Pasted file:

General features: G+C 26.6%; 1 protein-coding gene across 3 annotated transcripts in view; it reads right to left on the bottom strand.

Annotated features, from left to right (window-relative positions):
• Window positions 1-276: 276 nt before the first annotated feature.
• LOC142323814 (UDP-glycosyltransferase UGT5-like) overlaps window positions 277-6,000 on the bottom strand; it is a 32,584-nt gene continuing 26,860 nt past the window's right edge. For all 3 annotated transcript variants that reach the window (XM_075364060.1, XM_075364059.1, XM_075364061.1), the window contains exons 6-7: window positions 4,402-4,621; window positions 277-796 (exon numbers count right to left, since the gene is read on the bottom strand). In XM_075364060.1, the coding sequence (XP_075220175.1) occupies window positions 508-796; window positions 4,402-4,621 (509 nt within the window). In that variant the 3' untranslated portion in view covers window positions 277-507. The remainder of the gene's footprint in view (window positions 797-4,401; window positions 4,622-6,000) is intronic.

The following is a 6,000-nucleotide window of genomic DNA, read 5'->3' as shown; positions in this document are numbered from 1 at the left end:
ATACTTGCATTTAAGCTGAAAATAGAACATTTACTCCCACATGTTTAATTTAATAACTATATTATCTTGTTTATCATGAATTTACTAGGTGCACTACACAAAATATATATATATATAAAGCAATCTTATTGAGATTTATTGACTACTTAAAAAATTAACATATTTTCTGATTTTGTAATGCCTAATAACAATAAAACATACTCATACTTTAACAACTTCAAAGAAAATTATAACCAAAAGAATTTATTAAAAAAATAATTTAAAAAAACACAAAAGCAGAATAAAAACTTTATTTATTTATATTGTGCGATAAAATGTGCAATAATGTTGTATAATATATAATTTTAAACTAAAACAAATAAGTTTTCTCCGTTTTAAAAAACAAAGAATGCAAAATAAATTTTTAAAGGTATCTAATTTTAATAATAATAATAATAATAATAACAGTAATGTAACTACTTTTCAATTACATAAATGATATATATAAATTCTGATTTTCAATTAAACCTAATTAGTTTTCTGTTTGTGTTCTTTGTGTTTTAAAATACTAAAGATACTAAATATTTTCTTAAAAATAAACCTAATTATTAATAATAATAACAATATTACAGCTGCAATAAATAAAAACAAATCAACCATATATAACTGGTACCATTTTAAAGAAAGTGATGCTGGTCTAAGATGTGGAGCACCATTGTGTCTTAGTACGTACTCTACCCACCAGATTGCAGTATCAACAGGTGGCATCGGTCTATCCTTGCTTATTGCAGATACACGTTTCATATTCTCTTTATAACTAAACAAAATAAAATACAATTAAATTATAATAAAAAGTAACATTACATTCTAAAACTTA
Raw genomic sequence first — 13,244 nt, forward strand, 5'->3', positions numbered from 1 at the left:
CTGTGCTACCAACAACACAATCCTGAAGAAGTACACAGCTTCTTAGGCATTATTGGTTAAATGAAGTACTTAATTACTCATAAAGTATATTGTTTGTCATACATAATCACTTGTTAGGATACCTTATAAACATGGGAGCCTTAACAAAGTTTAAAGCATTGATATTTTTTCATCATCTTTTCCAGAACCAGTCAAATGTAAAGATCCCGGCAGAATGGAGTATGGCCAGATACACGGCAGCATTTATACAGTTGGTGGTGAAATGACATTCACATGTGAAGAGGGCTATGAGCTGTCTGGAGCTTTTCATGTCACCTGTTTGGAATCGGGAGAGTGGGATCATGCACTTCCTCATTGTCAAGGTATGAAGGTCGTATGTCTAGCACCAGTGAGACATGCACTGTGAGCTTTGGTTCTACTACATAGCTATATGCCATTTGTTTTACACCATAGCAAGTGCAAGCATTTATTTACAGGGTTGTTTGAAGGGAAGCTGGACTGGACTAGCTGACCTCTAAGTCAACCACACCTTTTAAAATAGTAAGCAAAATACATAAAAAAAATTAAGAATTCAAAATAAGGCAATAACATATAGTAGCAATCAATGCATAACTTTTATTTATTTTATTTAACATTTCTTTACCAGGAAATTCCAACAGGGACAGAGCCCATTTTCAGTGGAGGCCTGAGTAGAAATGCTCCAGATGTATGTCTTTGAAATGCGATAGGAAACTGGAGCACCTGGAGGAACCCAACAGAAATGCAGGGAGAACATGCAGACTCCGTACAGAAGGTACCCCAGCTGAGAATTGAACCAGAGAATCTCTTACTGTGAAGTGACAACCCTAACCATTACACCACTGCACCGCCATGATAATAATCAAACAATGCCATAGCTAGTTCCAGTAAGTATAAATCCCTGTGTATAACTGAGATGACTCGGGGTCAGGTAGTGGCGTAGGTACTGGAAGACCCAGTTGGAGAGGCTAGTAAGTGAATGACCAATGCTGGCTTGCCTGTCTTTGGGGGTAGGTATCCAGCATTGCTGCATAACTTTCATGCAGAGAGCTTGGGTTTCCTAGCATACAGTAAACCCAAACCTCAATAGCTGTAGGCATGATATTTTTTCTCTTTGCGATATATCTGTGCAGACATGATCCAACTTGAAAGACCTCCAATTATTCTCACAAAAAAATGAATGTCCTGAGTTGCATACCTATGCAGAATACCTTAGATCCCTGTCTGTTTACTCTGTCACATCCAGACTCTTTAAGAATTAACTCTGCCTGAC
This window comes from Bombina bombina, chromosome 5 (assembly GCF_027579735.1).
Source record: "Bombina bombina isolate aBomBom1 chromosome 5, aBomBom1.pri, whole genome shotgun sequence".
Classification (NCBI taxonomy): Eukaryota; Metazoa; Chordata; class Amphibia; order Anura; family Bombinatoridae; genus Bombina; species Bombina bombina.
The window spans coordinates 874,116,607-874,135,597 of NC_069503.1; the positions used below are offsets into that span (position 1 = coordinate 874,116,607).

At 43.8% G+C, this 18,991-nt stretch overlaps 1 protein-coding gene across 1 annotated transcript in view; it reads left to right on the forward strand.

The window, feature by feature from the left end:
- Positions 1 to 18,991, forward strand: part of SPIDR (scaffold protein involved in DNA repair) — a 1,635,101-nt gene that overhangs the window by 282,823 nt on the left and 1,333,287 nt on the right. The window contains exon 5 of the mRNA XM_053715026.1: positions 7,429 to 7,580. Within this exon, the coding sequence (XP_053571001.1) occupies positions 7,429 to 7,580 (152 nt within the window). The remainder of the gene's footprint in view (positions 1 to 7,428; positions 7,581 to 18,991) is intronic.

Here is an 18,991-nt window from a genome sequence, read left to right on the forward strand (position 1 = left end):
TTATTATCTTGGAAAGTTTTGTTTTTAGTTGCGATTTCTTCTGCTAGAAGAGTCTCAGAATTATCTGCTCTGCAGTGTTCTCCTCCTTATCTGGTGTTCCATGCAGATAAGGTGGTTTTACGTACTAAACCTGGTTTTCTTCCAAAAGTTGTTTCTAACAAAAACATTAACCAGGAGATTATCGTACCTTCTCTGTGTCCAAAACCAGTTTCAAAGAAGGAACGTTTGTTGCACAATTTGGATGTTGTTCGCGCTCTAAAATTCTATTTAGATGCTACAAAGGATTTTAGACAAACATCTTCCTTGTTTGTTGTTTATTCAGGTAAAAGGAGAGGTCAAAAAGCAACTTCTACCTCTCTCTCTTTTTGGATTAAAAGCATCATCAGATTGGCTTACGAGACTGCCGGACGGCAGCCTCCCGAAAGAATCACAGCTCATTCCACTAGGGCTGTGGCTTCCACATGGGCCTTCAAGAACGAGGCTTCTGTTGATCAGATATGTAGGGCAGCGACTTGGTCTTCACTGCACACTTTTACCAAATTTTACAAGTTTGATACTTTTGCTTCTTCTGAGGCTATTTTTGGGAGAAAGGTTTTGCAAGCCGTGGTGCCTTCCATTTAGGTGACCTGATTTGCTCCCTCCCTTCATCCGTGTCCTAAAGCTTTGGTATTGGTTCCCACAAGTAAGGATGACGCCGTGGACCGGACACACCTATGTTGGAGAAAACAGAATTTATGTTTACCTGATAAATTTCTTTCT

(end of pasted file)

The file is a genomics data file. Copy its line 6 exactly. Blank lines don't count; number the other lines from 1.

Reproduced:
ATACTTGCATTTAAGCTGAAAATAGAACATTTACTCCCACATGTTTAATTTAATAACTATATTATCTTGTTTATCATGAATTTACTAGGTGCACTACACAAAATATATATATATATAAAGCAATCTTATTGAGATTTATTGACTACTTAAAAAATTAACATATTTTCTGATTTTGTAATGCCTAATAACAATAAAACATACTCATACTTTAACAACTTCAAAGAAAATTATAACCAAAAGAATTTATTAAAAAAATAATTTAAAAAAACACAAAAGCAGAATAAAAACTTTATTTATTTATATTGTGCGATAAAATGTGCAATAATGTTGTATAATATATAATTTTAAACTAAAACAAATAAGTTTTCTCCGTTTTAAAAAACAAAGAATGCAAAATAAATTTTTAAAGGTATCTAATTTTAATAATAATAATAATAATAATAACAGTAATGTAACTACTTTTCAATTACATAAATGATATATATAAATTCTGATTTTCAATTAAACCTAATTAGTTTTCTGTTTGTGTTCTTTGTGTTTTAAAATACTAAAGATACTAAATATTTTCTTAAAAATAAACCTAATTATTAATAATAATAACAATATTACAGCTGCAATAAATAAAAACAAATCAACCATATATAACTGGTACCATTTTAAAGAAAGTGATGCTGGTCTAAGATGTGGAGCACCATTGTGTCTTAGTACGTACTCTACCCACCAGATTGCAGTATCAACAGGTGGCATCGGTCTATCCTTGCTTATTGCAGATACACGTTTCATATTCTCTTTATAACTAAACAAAATAAAATACAATTAAATTATAATAAAAAGTAACATTACATTCTAAAACTTA